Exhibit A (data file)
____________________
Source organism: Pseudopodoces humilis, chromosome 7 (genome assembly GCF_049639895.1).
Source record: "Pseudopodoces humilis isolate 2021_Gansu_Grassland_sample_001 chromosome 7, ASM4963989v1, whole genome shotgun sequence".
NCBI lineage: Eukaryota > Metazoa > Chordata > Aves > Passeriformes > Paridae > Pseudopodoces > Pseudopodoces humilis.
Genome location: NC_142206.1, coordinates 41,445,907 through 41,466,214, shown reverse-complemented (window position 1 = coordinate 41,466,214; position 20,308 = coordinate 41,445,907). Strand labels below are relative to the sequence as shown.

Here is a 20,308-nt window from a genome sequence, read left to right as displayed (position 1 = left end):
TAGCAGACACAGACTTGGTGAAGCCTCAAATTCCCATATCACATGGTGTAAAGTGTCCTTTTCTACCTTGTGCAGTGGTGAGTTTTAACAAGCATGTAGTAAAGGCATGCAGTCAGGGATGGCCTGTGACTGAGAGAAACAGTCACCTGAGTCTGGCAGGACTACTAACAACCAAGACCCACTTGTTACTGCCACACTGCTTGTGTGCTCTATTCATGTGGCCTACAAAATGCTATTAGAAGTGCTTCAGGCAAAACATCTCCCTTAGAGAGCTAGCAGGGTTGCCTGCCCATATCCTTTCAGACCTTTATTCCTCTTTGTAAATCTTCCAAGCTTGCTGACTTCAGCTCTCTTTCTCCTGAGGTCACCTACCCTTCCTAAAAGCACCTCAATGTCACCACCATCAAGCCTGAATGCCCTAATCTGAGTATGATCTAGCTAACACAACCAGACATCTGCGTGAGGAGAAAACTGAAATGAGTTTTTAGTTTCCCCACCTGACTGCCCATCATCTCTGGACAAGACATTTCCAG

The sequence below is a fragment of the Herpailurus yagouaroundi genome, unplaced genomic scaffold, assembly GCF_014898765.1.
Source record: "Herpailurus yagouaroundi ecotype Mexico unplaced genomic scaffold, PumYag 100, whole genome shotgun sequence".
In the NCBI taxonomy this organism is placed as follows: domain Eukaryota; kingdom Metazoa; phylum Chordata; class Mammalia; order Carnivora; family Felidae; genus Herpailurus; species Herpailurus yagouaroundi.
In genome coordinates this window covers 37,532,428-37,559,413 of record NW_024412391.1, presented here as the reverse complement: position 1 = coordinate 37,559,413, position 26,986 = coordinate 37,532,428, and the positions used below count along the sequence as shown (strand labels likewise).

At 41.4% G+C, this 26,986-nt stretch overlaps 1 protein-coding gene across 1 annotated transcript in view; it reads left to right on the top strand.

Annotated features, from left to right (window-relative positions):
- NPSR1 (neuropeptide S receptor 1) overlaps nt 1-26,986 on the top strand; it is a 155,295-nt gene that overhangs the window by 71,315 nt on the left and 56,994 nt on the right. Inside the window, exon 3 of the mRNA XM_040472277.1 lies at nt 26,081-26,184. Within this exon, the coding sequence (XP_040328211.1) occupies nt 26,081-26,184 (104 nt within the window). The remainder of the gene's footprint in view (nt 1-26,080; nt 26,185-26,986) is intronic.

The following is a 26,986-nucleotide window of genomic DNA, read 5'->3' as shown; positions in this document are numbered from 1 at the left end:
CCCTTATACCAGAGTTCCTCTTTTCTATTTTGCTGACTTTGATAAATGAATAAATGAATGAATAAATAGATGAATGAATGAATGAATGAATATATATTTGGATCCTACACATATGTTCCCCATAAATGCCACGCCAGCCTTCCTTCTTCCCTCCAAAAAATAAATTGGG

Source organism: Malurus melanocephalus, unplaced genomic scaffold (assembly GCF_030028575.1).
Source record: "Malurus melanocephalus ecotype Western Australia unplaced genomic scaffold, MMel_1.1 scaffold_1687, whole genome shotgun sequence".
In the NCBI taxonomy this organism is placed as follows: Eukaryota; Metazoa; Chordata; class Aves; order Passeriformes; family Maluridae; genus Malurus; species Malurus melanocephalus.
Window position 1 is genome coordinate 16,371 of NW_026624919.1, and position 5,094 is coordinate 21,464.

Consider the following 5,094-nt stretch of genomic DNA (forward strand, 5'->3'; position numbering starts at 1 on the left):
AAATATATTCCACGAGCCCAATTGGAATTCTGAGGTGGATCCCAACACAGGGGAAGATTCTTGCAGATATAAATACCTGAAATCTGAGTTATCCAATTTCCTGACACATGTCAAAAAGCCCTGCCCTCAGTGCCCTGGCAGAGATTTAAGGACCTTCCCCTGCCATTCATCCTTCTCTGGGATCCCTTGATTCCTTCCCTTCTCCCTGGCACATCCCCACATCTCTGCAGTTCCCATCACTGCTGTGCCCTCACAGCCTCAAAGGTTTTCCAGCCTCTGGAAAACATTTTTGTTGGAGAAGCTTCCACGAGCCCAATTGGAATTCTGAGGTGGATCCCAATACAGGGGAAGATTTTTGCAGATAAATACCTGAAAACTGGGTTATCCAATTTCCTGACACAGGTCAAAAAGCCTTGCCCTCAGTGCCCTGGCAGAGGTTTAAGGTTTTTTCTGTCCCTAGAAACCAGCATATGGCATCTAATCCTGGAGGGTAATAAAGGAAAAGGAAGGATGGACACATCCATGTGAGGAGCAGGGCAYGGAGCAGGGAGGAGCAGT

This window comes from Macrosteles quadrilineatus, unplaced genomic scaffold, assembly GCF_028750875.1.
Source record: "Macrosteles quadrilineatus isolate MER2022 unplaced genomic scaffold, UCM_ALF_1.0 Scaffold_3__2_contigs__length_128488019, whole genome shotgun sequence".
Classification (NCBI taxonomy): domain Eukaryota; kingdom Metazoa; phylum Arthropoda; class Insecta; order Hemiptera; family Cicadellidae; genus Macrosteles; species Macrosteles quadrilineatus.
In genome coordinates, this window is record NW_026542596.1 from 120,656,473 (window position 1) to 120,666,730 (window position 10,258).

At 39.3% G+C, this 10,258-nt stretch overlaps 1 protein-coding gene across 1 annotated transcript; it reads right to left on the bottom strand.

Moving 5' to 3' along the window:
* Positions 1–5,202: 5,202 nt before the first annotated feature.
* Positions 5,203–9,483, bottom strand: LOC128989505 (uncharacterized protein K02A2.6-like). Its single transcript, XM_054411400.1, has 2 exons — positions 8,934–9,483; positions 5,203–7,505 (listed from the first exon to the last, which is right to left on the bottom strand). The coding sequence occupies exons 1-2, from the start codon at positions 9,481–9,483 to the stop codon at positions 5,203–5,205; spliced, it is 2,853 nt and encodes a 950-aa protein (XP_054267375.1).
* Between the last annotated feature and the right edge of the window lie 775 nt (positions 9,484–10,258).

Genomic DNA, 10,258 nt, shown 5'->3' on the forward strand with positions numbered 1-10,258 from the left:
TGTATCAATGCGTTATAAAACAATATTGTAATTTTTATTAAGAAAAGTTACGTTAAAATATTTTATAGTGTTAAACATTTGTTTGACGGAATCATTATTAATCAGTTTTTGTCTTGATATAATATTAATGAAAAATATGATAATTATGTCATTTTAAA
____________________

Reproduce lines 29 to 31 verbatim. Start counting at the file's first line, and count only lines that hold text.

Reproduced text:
* Positions 5,203–9,483, bottom strand: LOC128989505 (uncharacterized protein K02A2.6-like). Its single transcript, XM_054411400.1, has 2 exons — positions 8,934–9,483; positions 5,203–7,505 (listed from the first exon to the last, which is right to left on the bottom strand). The coding sequence occupies exons 1-2, from the start codon at positions 9,481–9,483 to the stop codon at positions 5,203–5,205; spliced, it is 2,853 nt and encodes a 950-aa protein (XP_054267375.1).
* Between the last annotated feature and the right edge of the window lie 775 nt (positions 9,484–10,258).

Genomic DNA, 10,258 nt, shown 5'->3' on the forward strand with positions numbered 1-10,258 from the left: